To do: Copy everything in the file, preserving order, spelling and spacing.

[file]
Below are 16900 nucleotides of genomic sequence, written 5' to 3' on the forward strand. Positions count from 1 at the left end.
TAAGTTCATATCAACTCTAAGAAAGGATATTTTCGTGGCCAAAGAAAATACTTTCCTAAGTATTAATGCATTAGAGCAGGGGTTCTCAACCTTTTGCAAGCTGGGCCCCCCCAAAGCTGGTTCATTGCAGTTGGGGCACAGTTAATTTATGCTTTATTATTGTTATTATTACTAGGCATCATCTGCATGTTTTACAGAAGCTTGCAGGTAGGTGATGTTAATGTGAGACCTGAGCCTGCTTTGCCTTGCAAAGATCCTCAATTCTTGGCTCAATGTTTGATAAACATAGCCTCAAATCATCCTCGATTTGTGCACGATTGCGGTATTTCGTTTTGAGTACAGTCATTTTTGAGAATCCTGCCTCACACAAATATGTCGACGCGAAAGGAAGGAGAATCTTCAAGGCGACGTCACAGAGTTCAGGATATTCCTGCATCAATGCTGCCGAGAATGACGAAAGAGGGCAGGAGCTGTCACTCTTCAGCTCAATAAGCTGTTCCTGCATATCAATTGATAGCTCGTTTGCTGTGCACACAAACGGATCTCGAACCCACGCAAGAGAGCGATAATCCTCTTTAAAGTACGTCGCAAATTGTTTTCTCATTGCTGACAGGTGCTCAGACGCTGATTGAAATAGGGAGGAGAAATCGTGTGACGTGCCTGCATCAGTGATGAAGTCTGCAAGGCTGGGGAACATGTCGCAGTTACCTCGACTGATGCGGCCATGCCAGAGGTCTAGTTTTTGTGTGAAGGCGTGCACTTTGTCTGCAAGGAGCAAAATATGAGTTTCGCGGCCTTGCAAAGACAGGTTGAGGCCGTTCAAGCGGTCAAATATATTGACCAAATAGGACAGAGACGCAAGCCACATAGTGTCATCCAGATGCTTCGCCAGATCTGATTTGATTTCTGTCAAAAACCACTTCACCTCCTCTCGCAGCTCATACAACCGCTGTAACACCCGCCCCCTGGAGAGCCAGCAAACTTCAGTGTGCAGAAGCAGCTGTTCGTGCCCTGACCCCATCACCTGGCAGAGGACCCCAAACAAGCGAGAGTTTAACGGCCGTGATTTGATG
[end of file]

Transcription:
Below are 16900 nucleotides of genomic sequence, written 5' to 3' on the forward strand. Positions count from 1 at the left end.
TAAGTTCATATCAACTCTAAGAAAGGATATTTTCGTGGCCAAAGAAAATACTTTCCTAAGTATTAATGCATTAGAGCAGGGGTTCTCAACCTTTTGCAAGCTGGGCCCCCCCAAAGCTGGTTCATTGCAGTTGGGGCACAGTTAATTTATGCTTTATTATTGTTATTATTACTAGGCATCATCTGCATGTTTTACAGAAGCTTGCAGGTAGGTGATGTTAATGTGAGACCTGAGCCTGCTTTGCCTTGCAAAGATCCTCAATTCTTGGCTCAATGTTTGATAAACATAGCCTCAAATCATCCTCGATTTGTGCACGATTGCGGTATTTCGTTTTGAGTACAGTCATTTTTGAGAATCCTGCCTCACACAAATATGTCGACGCGAAAGGAAGGAGAATCTTCAAGGCGACGTCACAGAGTTCAGGATATTCCTGCATCAATGCTGCCGAGAATGACGAAAGAGGGCAGGAGCTGTCACTCTTCAGCTCAATAAGCTGTTCCTGCATATCAATTGATAGCTCGTTTGCTGTGCACACAAACGGATCTCGAACCCACGCAAGAGAGCGATAATCCTCTTTAAAGTACGTCGCAAATTGTTTTCTCATTGCTGACAGGTGCTCAGACGCTGATTGAAATAGGGAGGAGAAATCGTGTGACGTGCCTGCATCAGTGATGAAGTCTGCAAGGCTGGGGAACATGTCGCAGTTACCTCGACTGATGCGGCCATGCCAGAGGTCTAGTTTTTGTGTGAAGGCGTGCACTTTGTCTGCAAGGAGCAAAATATGAGTTTCGCGGCCTTGCAAAGACAGGTTGAGGCCGTTCAAGCGGTCAAATATATTGACCAAATAGGACAGAGACGCAAGCCACATAGTGTCATCCAGATGCTTCGCCAGATCTGATTTGATTTCTGTCAAAAACCACTTCACCTCCTCTCGCAGCTCATACAACCGCTGTAACACCCGCCCCCTGGAGAGCCAGCAAACTTCAGTGTGCAGAAGCAGCTGTTCGTGCCCTGACCCCATCACCTGGCAGAGGACCCCAAACAAGCGAGAGTTTAACGGCCGTGATTTGATG